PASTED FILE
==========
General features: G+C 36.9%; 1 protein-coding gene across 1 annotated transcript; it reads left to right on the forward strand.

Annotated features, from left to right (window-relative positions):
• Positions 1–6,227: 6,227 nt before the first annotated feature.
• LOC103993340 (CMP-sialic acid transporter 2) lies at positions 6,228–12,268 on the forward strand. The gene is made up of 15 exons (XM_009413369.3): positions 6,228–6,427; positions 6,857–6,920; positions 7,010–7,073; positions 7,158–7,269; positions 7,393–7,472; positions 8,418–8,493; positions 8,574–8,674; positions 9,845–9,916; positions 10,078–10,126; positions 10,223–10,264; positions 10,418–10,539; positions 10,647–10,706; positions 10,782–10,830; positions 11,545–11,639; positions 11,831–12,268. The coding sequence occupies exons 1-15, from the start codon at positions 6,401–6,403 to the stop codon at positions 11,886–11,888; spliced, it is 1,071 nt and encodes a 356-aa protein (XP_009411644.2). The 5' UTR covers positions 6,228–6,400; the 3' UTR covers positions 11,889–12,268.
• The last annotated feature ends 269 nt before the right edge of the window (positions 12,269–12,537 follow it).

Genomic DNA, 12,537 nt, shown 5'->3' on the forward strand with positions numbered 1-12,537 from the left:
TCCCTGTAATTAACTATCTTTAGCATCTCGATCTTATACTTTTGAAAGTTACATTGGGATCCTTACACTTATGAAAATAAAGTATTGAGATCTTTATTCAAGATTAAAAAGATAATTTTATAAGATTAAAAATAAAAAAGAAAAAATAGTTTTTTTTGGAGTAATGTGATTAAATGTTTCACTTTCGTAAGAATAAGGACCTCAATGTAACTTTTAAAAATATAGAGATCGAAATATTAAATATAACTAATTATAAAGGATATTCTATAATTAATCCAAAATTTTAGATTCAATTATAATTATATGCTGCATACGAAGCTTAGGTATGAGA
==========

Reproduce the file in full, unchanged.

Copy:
General features: G+C 36.9%; 1 protein-coding gene across 1 annotated transcript; it reads left to right on the forward strand.

Annotated features, from left to right (window-relative positions):
• Positions 1–6,227: 6,227 nt before the first annotated feature.
• LOC103993340 (CMP-sialic acid transporter 2) lies at positions 6,228–12,268 on the forward strand. The gene is made up of 15 exons (XM_009413369.3): positions 6,228–6,427; positions 6,857–6,920; positions 7,010–7,073; positions 7,158–7,269; positions 7,393–7,472; positions 8,418–8,493; positions 8,574–8,674; positions 9,845–9,916; positions 10,078–10,126; positions 10,223–10,264; positions 10,418–10,539; positions 10,647–10,706; positions 10,782–10,830; positions 11,545–11,639; positions 11,831–12,268. The coding sequence occupies exons 1-15, from the start codon at positions 6,401–6,403 to the stop codon at positions 11,886–11,888; spliced, it is 1,071 nt and encodes a 356-aa protein (XP_009411644.2). The 5' UTR covers positions 6,228–6,400; the 3' UTR covers positions 11,889–12,268.
• The last annotated feature ends 269 nt before the right edge of the window (positions 12,269–12,537 follow it).

Genomic DNA, 12,537 nt, shown 5'->3' on the forward strand with positions numbered 1-12,537 from the left:
TCCCTGTAATTAACTATCTTTAGCATCTCGATCTTATACTTTTGAAAGTTACATTGGGATCCTTACACTTATGAAAATAAAGTATTGAGATCTTTATTCAAGATTAAAAAGATAATTTTATAAGATTAAAAATAAAAAAGAAAAAATAGTTTTTTTTGGAGTAATGTGATTAAATGTTTCACTTTCGTAAGAATAAGGACCTCAATGTAACTTTTAAAAATATAGAGATCGAAATATTAAATATAACTAATTATAAAGGATATTCTATAATTAATCCAAAATTTTAGATTCAATTATAATTATATGCTGCATACGAAGCTTAGGTATGAGA